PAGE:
Most modern medical advances in the diagnosis and treatment of bone marrow failure disease have undergone detailed studies to determine their safety and efficacy (does it work) before your physician can offer them as options. According to the National Institutes of Health, clinical trials are designed to add to medical knowledge related to the treatment, diagnosis, and prevention of diseases or conditions. Some common reasons for conducting clinical studies include:
- Evaluating one or more interventions (for example, drugs, medical devices, approaches to surgery or radiation therapy) for treating a disease, syndrome, or condition
- Finding ways to prevent the initial development or recurrence of a disease or condition. These can include medicines, vaccines, or lifestyle changes, among other approaches.
- Evaluating one or more interventions aimed at identifying or diagnosing a particular disease or condition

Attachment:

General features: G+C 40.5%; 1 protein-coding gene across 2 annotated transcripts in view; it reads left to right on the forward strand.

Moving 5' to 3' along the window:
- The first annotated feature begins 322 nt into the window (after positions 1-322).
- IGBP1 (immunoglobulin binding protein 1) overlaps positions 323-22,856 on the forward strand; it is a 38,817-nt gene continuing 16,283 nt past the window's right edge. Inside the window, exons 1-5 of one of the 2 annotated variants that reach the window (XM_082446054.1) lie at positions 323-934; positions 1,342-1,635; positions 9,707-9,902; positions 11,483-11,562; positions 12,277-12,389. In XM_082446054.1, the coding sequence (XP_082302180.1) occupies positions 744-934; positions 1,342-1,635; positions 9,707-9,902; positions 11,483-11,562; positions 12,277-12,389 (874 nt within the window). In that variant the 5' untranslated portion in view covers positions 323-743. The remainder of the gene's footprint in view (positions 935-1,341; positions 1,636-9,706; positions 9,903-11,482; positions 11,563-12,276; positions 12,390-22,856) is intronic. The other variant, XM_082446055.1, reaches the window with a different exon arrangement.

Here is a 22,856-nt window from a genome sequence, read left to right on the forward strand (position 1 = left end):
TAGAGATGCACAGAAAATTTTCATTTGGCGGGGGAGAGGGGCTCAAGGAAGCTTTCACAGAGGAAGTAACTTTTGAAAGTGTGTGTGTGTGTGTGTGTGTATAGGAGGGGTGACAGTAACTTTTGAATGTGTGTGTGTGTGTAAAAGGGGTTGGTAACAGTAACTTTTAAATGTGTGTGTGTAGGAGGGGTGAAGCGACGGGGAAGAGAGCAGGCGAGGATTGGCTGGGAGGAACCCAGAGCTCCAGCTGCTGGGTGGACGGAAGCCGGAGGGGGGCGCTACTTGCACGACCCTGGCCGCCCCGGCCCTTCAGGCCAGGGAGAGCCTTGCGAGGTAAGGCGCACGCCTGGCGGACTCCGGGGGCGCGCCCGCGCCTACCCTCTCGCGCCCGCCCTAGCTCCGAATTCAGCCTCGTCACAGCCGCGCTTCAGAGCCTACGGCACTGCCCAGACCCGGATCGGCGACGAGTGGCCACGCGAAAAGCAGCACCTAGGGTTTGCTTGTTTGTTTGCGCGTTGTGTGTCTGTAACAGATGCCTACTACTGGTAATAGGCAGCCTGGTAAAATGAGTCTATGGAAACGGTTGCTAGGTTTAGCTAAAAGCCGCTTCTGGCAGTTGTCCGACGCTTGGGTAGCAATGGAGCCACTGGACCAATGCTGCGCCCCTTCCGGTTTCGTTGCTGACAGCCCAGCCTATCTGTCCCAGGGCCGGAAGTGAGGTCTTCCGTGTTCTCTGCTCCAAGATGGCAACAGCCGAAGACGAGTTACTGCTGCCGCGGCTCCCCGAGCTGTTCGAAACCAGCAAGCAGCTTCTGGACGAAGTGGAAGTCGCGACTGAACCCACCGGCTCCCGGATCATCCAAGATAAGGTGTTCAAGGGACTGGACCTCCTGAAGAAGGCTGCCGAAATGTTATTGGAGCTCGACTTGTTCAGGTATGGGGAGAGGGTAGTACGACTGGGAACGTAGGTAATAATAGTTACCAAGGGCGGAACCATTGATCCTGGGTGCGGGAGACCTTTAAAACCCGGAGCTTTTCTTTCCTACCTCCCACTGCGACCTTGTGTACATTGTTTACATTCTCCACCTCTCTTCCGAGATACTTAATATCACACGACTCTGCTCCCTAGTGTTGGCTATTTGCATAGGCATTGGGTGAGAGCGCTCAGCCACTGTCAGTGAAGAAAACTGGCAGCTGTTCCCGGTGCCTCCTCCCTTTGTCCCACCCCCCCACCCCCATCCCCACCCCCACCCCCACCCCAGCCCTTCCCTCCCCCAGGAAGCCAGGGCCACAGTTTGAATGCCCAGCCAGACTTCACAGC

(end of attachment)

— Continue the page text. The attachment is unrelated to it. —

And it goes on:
- Examining methods for identifying a condition or the risk factors for that condition
- Exploring and measuring ways to improve the comfort and quality of life through supportive care for people with a chronic illness
Some patients may think a clinical trial is only available when there are no other options. Others may simply now know what trials may be available to them. The Seattle Cancer Care Alliance has a nice review of some of the Myths vs. Facts About Clinical Trials. Have you ever you considered being part of a clinical trial? AA&MDSIF wants help you learn more about clinical trials.